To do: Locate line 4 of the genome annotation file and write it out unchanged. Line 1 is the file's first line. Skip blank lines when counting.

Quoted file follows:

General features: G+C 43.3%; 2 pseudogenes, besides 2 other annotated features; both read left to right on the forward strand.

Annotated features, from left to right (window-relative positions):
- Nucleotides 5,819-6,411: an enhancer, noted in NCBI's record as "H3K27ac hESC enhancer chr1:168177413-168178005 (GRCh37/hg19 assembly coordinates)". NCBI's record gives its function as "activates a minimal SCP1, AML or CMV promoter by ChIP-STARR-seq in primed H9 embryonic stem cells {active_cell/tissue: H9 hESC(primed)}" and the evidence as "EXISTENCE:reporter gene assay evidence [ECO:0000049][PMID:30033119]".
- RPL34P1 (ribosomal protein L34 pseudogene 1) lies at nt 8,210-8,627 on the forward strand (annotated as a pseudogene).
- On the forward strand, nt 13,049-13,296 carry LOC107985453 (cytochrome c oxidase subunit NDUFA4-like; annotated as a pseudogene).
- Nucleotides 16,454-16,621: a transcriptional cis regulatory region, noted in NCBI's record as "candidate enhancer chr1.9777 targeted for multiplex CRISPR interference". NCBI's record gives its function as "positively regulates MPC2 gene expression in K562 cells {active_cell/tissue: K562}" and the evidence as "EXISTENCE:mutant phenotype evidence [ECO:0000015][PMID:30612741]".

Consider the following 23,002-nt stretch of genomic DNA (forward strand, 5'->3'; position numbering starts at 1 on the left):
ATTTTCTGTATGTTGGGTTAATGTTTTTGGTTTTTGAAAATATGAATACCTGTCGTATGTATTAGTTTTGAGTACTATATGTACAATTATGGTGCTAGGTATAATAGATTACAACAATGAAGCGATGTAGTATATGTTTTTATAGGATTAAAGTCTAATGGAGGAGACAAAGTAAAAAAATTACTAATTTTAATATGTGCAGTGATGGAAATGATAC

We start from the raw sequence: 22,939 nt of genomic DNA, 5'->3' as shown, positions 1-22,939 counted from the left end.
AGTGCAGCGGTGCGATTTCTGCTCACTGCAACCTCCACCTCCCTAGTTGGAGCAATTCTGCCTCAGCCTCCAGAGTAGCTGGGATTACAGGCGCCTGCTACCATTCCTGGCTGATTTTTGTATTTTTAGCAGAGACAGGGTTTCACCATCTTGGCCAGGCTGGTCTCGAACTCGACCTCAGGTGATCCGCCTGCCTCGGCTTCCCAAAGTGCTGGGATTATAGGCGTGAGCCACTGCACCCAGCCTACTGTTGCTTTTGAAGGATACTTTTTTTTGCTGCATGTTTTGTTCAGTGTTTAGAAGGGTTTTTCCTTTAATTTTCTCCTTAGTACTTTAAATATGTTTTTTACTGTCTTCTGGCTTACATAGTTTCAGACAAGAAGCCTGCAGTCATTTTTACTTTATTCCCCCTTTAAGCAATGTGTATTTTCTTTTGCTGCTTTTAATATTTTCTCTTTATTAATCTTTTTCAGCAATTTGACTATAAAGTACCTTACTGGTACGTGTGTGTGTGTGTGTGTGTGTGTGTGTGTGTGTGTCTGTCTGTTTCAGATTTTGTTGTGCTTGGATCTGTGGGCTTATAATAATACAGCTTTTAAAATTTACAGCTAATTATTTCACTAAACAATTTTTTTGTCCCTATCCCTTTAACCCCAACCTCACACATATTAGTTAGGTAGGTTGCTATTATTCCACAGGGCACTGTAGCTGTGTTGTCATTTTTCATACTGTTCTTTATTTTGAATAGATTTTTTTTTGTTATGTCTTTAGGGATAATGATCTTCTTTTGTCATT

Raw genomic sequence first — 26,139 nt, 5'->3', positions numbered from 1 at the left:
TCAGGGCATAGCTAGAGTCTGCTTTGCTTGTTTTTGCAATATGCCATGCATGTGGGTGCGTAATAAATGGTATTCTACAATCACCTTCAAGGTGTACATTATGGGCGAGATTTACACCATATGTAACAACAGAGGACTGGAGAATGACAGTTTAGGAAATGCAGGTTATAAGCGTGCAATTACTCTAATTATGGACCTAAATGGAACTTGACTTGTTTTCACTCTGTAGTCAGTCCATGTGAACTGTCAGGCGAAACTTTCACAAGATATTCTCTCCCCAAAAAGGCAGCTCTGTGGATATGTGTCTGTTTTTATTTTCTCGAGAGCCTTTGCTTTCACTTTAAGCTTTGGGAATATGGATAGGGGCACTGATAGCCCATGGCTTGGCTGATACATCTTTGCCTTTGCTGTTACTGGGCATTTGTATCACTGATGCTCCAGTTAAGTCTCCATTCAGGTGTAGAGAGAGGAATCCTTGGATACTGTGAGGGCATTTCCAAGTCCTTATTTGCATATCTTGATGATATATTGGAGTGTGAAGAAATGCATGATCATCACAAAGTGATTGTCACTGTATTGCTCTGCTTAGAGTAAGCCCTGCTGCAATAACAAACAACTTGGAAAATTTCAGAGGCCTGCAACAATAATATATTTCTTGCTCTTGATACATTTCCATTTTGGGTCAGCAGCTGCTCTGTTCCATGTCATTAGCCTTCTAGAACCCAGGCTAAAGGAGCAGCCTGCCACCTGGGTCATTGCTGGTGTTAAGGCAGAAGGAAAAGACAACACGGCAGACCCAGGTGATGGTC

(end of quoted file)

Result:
- RPL34P1 (ribosomal protein L34 pseudogene 1) lies at nt 8,210-8,627 on the forward strand (annotated as a pseudogene).